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Old 03-06-2008, 09:37 PM   #1
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Why do restaurants close?

Everyone on DC has seen restaurants come and go.

Went on the web and it does not seem to be too much of an overestimate that 50 percent or so of all new restaurants close in the first three to tive years. And from the stuff on the web that may be a conservative estimate.

I am just curious as to why some restaurants seem to make it and others do not.

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Old 03-06-2008, 09:44 PM   #2
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There are too many reasons to list, but here are just a few...

Bad location
Bad food
Bad service
Wrong type of food for the location
Bad parking
Word of mouth after a bad experience

and many many more.
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Old 03-06-2008, 09:53 PM   #3
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There really are dozens of reasons. IMO the number one reason why any business fails is because the entrepreneur does not really know what they are doing. They think they do.
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Old 03-06-2008, 10:11 PM   #4
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I think burnout and unrealistic expectations by the owner starting the business can be a factor. I definitely agree about poor location and poor food. Of course, there's always the health factor; there was a place here that kept giving everyone food poisoning and, as you can imagine, I think they were ordered to close.
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Old 03-06-2008, 10:33 PM   #5
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I have heard the failure rate for new restaurants is in the the range of 90%.

Sometimes a great chef is a bad businessman.
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Old 03-06-2008, 10:38 PM   #6
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That is what I have heard as well, Andy.

Poor pre-planning (IE doing your homework first to understand your customers and their needs) seems to be another major factor in restaurant closing.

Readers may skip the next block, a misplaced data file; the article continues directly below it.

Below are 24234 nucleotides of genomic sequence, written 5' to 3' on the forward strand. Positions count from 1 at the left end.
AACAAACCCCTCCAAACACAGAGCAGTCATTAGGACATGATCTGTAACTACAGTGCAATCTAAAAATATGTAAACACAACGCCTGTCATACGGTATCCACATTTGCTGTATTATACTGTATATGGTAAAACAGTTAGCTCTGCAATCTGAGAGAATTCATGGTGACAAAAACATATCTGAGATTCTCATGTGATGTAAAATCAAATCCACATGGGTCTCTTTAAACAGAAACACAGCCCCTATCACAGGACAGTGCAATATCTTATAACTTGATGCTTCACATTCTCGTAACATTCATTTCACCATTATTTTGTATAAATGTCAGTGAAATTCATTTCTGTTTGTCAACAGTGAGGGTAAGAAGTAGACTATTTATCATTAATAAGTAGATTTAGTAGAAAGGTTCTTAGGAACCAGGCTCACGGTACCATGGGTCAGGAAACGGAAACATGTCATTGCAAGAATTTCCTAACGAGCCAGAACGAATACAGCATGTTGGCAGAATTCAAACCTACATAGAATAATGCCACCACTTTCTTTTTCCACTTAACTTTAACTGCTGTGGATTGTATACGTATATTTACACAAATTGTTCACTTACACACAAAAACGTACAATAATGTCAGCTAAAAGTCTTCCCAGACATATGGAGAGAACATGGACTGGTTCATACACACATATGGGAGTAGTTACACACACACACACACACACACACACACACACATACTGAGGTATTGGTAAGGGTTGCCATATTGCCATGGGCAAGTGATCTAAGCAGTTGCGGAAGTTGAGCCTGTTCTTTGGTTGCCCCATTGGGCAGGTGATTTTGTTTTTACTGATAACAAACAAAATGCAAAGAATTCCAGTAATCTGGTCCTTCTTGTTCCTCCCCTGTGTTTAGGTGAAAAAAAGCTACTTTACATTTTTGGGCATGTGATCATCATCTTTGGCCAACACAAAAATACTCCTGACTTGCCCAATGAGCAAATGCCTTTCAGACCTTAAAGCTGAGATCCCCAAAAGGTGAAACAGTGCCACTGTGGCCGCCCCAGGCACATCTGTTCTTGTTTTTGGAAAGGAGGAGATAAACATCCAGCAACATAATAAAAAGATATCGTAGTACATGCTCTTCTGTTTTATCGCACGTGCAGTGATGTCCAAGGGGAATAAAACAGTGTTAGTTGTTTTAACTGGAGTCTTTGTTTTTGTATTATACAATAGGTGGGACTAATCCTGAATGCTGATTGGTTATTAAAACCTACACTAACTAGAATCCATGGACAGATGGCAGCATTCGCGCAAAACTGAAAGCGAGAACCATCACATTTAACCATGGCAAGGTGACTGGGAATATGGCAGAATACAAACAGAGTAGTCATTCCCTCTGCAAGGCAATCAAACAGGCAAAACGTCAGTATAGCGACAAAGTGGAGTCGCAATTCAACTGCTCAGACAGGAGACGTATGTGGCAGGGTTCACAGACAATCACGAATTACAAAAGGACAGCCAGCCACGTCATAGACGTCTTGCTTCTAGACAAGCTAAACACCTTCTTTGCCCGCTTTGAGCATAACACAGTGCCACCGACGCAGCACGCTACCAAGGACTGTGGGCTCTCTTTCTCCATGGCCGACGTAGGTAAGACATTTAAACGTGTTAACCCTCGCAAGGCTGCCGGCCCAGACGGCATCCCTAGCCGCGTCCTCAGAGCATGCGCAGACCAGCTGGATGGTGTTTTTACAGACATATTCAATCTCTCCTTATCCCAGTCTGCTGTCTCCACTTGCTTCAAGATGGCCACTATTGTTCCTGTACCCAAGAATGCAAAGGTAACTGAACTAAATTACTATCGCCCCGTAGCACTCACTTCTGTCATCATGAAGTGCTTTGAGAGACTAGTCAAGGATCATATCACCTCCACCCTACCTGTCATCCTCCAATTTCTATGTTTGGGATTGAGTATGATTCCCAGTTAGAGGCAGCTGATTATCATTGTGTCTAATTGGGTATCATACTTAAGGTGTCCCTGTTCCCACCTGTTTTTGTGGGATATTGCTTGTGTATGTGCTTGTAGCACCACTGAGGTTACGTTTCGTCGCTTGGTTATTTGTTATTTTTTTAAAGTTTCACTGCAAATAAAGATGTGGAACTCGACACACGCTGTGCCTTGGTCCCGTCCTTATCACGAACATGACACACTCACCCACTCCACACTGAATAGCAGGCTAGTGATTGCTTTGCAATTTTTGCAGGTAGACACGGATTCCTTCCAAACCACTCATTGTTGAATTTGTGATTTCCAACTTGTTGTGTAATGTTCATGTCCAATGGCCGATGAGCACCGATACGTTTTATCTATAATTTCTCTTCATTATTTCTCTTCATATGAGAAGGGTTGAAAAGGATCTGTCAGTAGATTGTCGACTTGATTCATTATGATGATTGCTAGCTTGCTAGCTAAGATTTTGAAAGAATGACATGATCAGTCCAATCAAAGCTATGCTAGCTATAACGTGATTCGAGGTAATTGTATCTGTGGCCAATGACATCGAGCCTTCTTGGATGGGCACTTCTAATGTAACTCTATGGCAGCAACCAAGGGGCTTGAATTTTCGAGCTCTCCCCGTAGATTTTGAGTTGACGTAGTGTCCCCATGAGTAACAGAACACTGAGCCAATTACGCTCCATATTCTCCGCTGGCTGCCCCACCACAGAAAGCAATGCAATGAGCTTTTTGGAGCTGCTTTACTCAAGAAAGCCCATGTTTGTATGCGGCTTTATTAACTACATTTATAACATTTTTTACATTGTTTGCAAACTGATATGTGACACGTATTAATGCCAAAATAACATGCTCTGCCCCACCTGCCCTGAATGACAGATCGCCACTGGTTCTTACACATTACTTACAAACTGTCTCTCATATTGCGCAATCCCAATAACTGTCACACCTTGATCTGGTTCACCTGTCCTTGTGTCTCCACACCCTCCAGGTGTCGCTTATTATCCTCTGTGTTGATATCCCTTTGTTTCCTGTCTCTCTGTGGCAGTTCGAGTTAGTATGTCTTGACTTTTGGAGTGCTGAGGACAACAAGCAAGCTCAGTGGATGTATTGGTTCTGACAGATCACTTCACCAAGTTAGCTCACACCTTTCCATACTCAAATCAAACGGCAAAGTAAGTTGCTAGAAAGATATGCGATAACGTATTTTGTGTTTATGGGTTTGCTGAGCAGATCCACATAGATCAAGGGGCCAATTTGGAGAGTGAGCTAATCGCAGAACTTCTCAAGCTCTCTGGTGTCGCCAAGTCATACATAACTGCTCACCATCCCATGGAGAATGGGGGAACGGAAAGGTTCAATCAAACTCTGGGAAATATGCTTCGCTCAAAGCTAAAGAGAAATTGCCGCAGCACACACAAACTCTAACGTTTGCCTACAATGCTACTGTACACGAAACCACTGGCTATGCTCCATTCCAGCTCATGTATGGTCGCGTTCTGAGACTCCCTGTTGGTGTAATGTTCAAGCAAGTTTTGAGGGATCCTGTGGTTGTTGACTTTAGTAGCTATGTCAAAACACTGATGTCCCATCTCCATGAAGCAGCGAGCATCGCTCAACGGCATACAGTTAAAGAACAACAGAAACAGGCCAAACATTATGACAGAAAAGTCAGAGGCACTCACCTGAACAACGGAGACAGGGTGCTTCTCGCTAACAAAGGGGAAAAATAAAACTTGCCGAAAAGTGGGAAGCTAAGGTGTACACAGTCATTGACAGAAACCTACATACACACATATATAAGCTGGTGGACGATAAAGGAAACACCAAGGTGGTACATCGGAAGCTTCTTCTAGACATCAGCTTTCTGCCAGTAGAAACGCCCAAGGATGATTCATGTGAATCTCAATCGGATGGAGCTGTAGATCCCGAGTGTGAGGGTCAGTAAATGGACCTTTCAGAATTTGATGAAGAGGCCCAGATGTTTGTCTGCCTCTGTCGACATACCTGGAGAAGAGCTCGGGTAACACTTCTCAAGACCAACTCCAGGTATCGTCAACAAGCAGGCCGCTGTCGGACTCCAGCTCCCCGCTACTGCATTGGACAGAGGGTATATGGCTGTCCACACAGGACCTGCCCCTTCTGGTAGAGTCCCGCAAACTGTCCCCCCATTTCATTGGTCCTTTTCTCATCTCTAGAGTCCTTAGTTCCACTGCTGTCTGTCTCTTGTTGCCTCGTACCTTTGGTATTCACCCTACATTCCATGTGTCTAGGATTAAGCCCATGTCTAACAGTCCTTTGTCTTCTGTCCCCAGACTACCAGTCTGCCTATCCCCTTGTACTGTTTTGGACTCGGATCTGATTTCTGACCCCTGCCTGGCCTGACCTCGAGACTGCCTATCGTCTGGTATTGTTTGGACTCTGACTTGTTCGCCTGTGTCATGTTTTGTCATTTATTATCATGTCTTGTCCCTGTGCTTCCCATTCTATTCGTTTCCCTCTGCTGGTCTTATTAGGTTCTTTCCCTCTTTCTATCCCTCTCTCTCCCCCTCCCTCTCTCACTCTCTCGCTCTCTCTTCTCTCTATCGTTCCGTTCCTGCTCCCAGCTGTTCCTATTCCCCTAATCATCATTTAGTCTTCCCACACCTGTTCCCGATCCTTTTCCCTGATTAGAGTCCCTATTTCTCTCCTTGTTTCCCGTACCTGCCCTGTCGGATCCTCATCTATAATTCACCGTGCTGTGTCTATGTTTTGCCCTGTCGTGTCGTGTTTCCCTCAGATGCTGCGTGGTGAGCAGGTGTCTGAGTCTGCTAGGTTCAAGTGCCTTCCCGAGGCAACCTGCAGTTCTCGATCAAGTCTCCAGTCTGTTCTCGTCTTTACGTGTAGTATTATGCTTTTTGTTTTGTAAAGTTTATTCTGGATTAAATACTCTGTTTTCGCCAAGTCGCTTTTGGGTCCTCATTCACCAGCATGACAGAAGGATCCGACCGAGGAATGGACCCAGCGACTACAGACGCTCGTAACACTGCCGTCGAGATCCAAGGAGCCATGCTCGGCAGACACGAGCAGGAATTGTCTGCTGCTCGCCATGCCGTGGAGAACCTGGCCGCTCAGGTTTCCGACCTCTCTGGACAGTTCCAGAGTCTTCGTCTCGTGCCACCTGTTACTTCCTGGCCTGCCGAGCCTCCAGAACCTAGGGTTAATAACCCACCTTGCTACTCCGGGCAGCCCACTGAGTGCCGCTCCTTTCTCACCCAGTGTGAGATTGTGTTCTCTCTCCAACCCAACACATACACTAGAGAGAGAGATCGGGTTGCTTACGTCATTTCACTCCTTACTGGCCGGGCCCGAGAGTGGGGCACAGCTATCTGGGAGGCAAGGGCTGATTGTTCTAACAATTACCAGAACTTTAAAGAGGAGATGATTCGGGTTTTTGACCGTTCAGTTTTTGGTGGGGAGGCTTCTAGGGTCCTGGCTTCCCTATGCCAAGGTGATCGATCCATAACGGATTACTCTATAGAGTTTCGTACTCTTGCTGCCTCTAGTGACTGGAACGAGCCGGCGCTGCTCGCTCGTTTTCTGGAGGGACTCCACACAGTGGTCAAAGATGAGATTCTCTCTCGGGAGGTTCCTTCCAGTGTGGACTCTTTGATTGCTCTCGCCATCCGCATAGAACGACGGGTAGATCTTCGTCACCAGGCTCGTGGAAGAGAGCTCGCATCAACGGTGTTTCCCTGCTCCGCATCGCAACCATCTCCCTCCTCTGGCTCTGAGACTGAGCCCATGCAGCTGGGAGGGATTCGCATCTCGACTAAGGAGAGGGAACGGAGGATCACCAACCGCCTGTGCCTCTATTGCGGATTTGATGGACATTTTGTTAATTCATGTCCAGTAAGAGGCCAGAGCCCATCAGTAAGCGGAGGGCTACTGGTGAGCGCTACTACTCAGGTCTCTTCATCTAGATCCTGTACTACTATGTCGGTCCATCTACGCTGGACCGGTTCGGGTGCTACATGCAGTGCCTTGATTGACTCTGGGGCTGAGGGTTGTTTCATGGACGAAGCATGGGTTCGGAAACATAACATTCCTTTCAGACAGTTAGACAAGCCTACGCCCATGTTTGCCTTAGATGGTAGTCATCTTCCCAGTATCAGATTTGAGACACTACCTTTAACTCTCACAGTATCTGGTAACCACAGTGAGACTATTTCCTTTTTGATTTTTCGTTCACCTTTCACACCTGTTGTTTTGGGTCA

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Old 03-06-2008, 10:42 PM   #7
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GB, UB and CM covered most of the basics. Something else is management and having sufficient financial capital to see you through the first 2-3 years to get established.

And, then, you have stupid stuff like a great little BBQ joint over in Dallas is suffering thorugh, a showstring operation that has good food and location, but copper theives had hit them about 4 times in the past year .... and that has shut them down for a month or two each time.
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Old 03-06-2008, 10:49 PM   #8
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Quote:
Originally Posted by Andy M. View Post
I have heard the failure rate for new restaurants is in the the range of 90%.

Sometimes a great chef is a bad businessman.
You are so right. A very good friend of mine was the personal chef to Donald Trump. He was making $250,000 a year!

When the time came to re-new his contract, he said no and went in business for himself. In his restaurant he had pictures of all the great people he cooked for. Presidents, celebrities, sports players, and yes, Donald Trump.

He was in business for about 10 years. Everyone thought he was doing fine. Then one night he burned the place down. Now he lives in Italy because he knows that if he comes back, he is going to jail. turns out that business was only good for the first 3 years or so. He started going on long vactions and letting his business fail. He tried to rebound and borrow some money but by then the business already had a bad name. He could not recover.

My point is that no matter how good you are, business can always go south for whatever stupid reason, but you have to stay on top of it. This I think is the main reason so many restaurants go out.
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Old 03-06-2008, 11:10 PM   #9
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PastaKing - that brings up another problem ... which goes back to poor kitchen management - when the chef becomes a "celebrity" and spends more time out in the front of the house smoozing with the ladies than managing what is going on in the kitchen!

The first two names that come to mind are Gordon Ramsey (he admits it) and Rocco DiSpirito (he denies it).

Another problem is "theme" restaurants that go out of style. There was a fantastic Polynesian restaurant in Dallas back in the late 1960's called "Ports O' Call" (maybe it was Ports Of Call) that was riding on the popularity of Polynesian drinks - Mai Tai, Piña Colada, etc.
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Old 03-06-2008, 11:15 PM   #10
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GB, UB and CM covered most of the basics. Something else is management and having sufficient financial capital to see you through the first 2-3 years to get established.
Exactly!! I think that is the main reason. Then the rest play a factor as well, but all are correctable if you are really trying. I see it happen all the time around here. I have seen one location become 5 different resturaunts, I always wonder exactly how long they will last and who will be the next in line to try. It's a tough business to break into and be successful in.
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